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Saudi bloggers, women’s issues and NGOs

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Many studies have looked at the way the Internet can be considered a new democratic platform, a new public sphere where actors that had no voice can finally find one (Mernissi 2004). Albrecht Heifheinz warns against such generalizations and looks at how Internet filtering can thwart any democratic potential the medium may have.

This research does not argue that the Internet is a medium for change or a new democratic sphere but that the Internet can be considered a mediator that allows an issue to be not only discussed but also public-ised8 and articulated in new ways.


 


 

Methodology


 

This analysis, which is part of an ongoing research on Saudi Arabia and other Middle Eastern countries, was carried out using several Web-based analytical tools that have helped to map and examine the links between Saudi blogs and the way they articulate the concept of “women’s issues”.

The research began with the identification and content analysis of Saudi blogs written by women in or outside Saudi Arabia, in English and in Arabic, and has tried to analyze the issues they public-ise and the issue-language they use.


 

The research process was divided into four stages: 1. identifying a list of blogs and issues that are specific to women’s situations in Saudi Arabia; 2. seeing how women’s issues discussed in Saudi blogs are articulated on the Internet and the various networks they build with other actors; 3. identifying if and how the list of blogs is linked somehow to other actors, such as media outlets or international or regional organizations that discuss women’s issues; 4. finally, looking into the issues articulated and discussed in the blogs and in other platforms where “women’s issues” are displaced.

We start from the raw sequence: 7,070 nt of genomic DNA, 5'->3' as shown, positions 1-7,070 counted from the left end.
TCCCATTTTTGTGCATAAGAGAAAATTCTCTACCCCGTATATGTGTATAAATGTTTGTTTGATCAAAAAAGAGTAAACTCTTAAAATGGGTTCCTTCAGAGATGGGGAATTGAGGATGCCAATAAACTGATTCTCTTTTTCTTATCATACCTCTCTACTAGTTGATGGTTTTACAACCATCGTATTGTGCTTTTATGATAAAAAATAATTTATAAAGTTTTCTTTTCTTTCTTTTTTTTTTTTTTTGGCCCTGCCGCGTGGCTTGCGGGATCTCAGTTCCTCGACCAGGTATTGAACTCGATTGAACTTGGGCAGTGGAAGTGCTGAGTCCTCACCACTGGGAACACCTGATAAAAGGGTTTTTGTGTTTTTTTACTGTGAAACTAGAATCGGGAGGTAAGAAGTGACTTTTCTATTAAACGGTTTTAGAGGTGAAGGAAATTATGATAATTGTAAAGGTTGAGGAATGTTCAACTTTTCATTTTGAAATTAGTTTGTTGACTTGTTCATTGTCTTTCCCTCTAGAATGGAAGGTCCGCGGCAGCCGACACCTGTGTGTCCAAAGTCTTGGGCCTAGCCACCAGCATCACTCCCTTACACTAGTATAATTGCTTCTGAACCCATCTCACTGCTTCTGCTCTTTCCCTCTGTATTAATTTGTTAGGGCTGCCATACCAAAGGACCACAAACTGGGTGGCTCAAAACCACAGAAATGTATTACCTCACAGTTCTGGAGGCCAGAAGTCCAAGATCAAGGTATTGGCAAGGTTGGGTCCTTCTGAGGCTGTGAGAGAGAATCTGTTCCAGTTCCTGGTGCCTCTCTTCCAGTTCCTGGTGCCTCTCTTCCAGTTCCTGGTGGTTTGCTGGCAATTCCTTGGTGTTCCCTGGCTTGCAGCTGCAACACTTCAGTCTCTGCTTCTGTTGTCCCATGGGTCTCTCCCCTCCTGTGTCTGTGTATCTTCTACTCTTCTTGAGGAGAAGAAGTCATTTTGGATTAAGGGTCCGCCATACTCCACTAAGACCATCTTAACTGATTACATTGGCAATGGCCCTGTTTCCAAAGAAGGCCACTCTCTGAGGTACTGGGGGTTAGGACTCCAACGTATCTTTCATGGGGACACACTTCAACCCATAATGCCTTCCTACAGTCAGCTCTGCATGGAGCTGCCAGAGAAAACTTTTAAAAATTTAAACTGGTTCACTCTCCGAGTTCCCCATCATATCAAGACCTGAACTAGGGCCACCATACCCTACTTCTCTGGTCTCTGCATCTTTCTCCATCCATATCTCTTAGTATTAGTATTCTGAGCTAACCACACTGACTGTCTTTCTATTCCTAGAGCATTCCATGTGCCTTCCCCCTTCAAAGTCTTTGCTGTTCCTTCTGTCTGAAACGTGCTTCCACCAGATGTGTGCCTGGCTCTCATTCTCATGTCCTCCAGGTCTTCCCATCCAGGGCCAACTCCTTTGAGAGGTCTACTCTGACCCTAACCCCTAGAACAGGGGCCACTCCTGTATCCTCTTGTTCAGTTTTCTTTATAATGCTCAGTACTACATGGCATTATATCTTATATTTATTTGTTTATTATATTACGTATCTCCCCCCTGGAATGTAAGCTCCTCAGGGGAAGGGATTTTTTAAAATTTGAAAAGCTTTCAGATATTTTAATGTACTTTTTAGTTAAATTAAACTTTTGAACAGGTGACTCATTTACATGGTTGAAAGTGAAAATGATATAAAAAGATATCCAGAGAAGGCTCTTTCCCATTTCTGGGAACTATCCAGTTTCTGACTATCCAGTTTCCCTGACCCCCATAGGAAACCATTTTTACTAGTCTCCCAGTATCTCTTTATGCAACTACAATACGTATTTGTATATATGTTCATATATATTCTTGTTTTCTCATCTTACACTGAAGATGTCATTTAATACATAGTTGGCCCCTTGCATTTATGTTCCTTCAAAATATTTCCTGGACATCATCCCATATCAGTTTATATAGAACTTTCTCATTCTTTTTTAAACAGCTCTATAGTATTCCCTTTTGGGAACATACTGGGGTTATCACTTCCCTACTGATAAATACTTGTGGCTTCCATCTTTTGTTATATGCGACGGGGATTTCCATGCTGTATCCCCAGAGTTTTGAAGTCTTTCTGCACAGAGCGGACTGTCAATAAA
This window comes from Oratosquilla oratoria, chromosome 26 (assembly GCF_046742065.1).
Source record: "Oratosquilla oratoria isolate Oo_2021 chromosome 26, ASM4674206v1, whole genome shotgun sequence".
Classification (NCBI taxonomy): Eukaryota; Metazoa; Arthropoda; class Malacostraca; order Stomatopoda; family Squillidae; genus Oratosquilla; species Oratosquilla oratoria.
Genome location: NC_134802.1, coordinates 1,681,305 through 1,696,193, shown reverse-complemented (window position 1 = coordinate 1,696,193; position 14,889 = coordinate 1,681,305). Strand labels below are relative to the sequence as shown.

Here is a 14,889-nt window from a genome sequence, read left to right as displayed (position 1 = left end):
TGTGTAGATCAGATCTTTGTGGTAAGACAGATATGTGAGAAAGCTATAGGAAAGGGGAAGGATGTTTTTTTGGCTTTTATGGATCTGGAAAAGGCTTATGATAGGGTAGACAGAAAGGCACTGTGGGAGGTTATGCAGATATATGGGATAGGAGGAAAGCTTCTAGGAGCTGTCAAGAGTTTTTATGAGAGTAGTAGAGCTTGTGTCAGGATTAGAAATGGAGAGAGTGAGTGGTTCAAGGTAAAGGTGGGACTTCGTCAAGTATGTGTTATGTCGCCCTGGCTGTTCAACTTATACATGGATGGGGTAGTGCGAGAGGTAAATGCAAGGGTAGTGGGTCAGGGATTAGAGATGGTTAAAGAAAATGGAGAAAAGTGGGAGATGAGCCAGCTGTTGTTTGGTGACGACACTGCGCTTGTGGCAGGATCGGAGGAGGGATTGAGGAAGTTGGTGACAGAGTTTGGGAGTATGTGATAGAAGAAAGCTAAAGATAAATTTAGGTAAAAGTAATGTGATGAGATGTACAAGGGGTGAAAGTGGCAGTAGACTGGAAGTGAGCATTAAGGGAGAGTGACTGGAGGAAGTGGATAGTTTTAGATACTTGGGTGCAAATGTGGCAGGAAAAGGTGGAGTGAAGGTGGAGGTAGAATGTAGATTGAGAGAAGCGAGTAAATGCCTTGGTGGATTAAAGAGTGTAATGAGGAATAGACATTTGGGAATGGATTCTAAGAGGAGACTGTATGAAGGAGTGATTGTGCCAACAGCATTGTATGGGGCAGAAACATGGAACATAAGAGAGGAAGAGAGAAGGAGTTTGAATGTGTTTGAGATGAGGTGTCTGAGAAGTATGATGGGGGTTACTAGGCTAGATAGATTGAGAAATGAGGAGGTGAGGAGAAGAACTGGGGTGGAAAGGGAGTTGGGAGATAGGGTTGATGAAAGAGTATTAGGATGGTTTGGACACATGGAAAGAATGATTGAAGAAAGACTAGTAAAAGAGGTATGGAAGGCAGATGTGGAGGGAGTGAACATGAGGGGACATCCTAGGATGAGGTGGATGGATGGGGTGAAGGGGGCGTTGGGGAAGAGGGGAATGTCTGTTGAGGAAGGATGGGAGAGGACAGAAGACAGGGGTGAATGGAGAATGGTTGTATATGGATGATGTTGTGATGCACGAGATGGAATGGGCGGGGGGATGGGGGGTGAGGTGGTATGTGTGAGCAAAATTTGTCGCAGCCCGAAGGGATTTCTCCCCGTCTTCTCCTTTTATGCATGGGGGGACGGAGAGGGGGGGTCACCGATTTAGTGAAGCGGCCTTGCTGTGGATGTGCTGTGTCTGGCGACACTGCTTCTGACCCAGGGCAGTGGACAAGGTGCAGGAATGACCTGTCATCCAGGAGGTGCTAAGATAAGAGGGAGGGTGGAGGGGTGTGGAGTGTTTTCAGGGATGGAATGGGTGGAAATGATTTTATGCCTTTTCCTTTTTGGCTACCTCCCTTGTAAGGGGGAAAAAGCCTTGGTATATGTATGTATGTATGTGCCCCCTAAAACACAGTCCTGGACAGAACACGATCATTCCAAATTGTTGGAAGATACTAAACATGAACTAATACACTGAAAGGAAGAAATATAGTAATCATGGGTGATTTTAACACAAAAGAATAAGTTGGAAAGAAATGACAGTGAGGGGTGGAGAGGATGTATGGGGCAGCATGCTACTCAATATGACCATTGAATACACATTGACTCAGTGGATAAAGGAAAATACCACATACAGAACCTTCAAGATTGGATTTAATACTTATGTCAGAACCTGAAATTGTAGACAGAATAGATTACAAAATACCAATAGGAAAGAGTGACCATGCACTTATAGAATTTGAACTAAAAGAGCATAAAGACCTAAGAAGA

Research


 

The research started with drawing up a list of blogs analyzed and monitored since 2006. Attentive content analysis of the existing literature helped extract the main ‘issues’ which bring together women bloggers in Saudi Arabia. These ‘issues’ have become keywords, bases for a more extended Web-based research on the articulation of women’s issues in and about Saudi Arabia.

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1 Marres N. (2005), No issue, no public, UvA (Amsterdam): WTMC and the faculty of Humanities of the University of Amsterdam

2 Boas T. and Kalathil S. (2003), Open Networks, closed regimes. The impact of the internet on authoritarian rule, Washington DC: Carnegies Endowment fro International peace, pp103-134; Albrech Hofheinz (2005), The Internet in the Arab World: Playground for political Liberalization available at www.fes.de/ipg/IPG3_2005/07HOFHEINZ.PDF; Rasha A. Abdullah, (2007), The Internet in the Arab World -Egypt and Beyond- New York: Peter Lang Publishing Inc.

3 http://en.rsf.org/internet-enemie-saudi-arabia,36681.html

5 http://latimesblogs.latimes.com/babylonbeyond/censorship/

6 Open Net Initiative, Saudi Arabia report, August 2009, available at http://opennet.net/research/profiles/saudi-arabia

8 Marres N. (2005), No issue, no public, UvA (Amsterdam): WTMC and the faculty of Humanities of the University of Amsterdam

9 The IssueCrawler is web network location and visualization software. It consists of crawlers, analysis engines and visualization modules. It is server-side software that crawls specified sites and captures the outlinks from the specified sites. Sites may be crawled and analyzed in three ways: co-link, snowball and inter-actor. On http://www.govcom.org/Issuecrawler_instructions.htm